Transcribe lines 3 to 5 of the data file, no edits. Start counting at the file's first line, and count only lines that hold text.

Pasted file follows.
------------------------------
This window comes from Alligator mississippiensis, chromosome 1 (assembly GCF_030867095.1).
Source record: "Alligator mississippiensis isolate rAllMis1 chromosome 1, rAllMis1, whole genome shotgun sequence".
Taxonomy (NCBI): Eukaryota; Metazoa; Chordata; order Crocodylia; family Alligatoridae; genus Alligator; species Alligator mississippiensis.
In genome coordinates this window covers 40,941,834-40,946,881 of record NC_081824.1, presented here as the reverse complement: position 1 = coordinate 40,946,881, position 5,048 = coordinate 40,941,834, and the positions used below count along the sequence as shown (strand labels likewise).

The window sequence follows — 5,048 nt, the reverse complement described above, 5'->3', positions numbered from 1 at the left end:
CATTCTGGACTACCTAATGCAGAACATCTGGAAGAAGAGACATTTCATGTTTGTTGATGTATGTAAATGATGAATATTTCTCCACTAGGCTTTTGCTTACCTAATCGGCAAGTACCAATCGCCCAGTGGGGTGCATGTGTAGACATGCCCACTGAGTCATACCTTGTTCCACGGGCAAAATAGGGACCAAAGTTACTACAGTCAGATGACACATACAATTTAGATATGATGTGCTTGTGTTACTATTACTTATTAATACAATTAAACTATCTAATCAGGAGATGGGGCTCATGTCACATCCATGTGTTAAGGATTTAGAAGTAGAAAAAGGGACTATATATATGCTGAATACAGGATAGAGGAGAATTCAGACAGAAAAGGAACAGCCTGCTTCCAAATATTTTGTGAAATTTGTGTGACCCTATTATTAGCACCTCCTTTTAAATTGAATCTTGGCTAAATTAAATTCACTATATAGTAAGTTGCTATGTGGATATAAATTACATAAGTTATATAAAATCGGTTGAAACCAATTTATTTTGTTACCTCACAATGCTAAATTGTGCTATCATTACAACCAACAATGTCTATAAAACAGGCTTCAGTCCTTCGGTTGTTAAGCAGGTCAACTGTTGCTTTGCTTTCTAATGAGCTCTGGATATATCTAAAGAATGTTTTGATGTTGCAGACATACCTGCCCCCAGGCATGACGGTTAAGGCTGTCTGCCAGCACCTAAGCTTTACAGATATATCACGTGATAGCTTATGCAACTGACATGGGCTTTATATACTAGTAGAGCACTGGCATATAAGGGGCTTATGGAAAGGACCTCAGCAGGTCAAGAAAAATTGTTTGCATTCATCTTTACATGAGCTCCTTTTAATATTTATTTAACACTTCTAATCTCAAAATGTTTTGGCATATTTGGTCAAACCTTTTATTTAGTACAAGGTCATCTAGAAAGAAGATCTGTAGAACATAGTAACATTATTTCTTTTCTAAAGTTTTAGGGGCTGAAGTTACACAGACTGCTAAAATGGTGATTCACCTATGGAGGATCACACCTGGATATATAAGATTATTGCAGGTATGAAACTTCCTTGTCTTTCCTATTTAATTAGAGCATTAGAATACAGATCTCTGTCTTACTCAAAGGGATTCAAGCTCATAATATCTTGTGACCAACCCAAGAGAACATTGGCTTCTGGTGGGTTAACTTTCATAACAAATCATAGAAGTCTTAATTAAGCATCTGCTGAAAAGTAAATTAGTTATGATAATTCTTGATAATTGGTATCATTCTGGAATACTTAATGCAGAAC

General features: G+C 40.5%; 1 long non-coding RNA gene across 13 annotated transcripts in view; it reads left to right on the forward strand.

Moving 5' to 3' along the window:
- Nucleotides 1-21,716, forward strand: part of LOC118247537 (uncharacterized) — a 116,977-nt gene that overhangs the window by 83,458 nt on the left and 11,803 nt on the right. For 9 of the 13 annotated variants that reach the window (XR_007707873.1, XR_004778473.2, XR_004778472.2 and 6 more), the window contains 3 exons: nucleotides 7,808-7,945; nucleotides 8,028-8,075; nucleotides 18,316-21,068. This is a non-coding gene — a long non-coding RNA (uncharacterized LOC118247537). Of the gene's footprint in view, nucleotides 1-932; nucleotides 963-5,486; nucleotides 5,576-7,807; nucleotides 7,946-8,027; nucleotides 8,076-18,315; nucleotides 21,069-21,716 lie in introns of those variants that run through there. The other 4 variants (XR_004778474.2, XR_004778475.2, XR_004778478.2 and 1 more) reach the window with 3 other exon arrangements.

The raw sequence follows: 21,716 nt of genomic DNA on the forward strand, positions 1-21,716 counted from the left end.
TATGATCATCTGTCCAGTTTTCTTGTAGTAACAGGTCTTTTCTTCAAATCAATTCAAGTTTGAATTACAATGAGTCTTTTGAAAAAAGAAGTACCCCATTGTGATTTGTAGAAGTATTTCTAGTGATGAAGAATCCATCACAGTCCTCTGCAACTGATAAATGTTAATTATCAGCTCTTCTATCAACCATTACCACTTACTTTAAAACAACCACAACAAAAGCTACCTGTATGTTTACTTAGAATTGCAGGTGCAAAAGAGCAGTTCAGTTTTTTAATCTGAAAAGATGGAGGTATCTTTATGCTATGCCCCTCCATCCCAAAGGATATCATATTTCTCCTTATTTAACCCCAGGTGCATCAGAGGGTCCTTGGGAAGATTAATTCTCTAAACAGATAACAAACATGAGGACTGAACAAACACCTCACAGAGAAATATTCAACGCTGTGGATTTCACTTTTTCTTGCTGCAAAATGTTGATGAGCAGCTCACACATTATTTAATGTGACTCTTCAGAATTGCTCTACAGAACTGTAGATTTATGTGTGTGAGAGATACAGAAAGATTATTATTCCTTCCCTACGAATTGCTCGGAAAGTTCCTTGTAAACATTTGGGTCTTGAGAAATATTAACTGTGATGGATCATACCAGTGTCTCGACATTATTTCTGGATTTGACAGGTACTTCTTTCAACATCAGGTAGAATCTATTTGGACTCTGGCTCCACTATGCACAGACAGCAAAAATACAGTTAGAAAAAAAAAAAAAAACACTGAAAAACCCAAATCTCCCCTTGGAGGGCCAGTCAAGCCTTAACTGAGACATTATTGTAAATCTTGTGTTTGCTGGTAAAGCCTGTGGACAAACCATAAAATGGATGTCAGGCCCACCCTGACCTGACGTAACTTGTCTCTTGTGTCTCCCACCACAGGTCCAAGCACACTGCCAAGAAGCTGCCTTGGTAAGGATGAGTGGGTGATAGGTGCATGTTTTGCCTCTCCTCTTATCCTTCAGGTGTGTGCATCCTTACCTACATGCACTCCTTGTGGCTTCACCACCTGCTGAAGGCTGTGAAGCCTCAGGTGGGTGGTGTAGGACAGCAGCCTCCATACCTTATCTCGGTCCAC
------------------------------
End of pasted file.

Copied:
Taxonomy (NCBI): Eukaryota; Metazoa; Chordata; order Crocodylia; family Alligatoridae; genus Alligator; species Alligator mississippiensis.
In genome coordinates this window covers 40,941,834-40,946,881 of record NC_081824.1, presented here as the reverse complement: position 1 = coordinate 40,946,881, position 5,048 = coordinate 40,941,834, and the positions used below count along the sequence as shown (strand labels likewise).

The window sequence follows — 5,048 nt, the reverse complement described above, 5'->3', positions numbered from 1 at the left end: